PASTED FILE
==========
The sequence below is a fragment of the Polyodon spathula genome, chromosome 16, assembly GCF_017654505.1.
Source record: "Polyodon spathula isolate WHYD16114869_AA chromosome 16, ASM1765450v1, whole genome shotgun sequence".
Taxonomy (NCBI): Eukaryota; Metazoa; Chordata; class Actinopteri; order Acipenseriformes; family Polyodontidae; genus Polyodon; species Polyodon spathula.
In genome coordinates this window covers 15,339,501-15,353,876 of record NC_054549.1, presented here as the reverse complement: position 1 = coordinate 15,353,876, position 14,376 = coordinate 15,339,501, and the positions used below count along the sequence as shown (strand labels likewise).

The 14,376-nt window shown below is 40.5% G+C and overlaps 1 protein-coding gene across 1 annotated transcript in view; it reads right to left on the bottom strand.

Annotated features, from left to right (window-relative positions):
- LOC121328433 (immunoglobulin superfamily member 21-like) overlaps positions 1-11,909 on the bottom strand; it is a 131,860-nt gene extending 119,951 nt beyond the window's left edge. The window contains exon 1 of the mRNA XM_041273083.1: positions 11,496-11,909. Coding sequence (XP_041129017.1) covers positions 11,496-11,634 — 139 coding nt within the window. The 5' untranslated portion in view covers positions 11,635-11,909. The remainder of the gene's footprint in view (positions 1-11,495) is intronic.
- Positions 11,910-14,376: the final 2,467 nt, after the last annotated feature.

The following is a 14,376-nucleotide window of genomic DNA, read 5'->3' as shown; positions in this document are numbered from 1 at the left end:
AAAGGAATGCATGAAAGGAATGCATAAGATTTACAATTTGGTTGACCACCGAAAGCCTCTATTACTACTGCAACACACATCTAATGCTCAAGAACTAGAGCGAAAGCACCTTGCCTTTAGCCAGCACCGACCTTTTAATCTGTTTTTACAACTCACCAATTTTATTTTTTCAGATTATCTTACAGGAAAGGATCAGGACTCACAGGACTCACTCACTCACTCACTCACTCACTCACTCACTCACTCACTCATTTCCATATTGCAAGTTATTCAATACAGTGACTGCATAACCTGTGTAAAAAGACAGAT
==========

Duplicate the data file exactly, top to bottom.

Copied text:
The sequence below is a fragment of the Polyodon spathula genome, chromosome 16, assembly GCF_017654505.1.
Source record: "Polyodon spathula isolate WHYD16114869_AA chromosome 16, ASM1765450v1, whole genome shotgun sequence".
Taxonomy (NCBI): Eukaryota; Metazoa; Chordata; class Actinopteri; order Acipenseriformes; family Polyodontidae; genus Polyodon; species Polyodon spathula.
In genome coordinates this window covers 15,339,501-15,353,876 of record NC_054549.1, presented here as the reverse complement: position 1 = coordinate 15,353,876, position 14,376 = coordinate 15,339,501, and the positions used below count along the sequence as shown (strand labels likewise).

The 14,376-nt window shown below is 40.5% G+C and overlaps 1 protein-coding gene across 1 annotated transcript in view; it reads right to left on the bottom strand.

Annotated features, from left to right (window-relative positions):
- LOC121328433 (immunoglobulin superfamily member 21-like) overlaps positions 1-11,909 on the bottom strand; it is a 131,860-nt gene extending 119,951 nt beyond the window's left edge. The window contains exon 1 of the mRNA XM_041273083.1: positions 11,496-11,909. Coding sequence (XP_041129017.1) covers positions 11,496-11,634 — 139 coding nt within the window. The 5' untranslated portion in view covers positions 11,635-11,909. The remainder of the gene's footprint in view (positions 1-11,495) is intronic.
- Positions 11,910-14,376: the final 2,467 nt, after the last annotated feature.

The following is a 14,376-nucleotide window of genomic DNA, read 5'->3' as shown; positions in this document are numbered from 1 at the left end:
AAAGGAATGCATGAAAGGAATGCATAAGATTTACAATTTGGTTGACCACCGAAAGCCTCTATTACTACTGCAACACACATCTAATGCTCAAGAACTAGAGCGAAAGCACCTTGCCTTTAGCCAGCACCGACCTTTTAATCTGTTTTTACAACTCACCAATTTTATTTTTTCAGATTATCTTACAGGAAAGGATCAGGACTCACAGGACTCACTCACTCACTCACTCACTCACTCACTCACTCACTCACTCATTTCCATATTGCAAGTTATTCAATACAGTGACTGCATAACCTGTGTAAAAAGACAGAT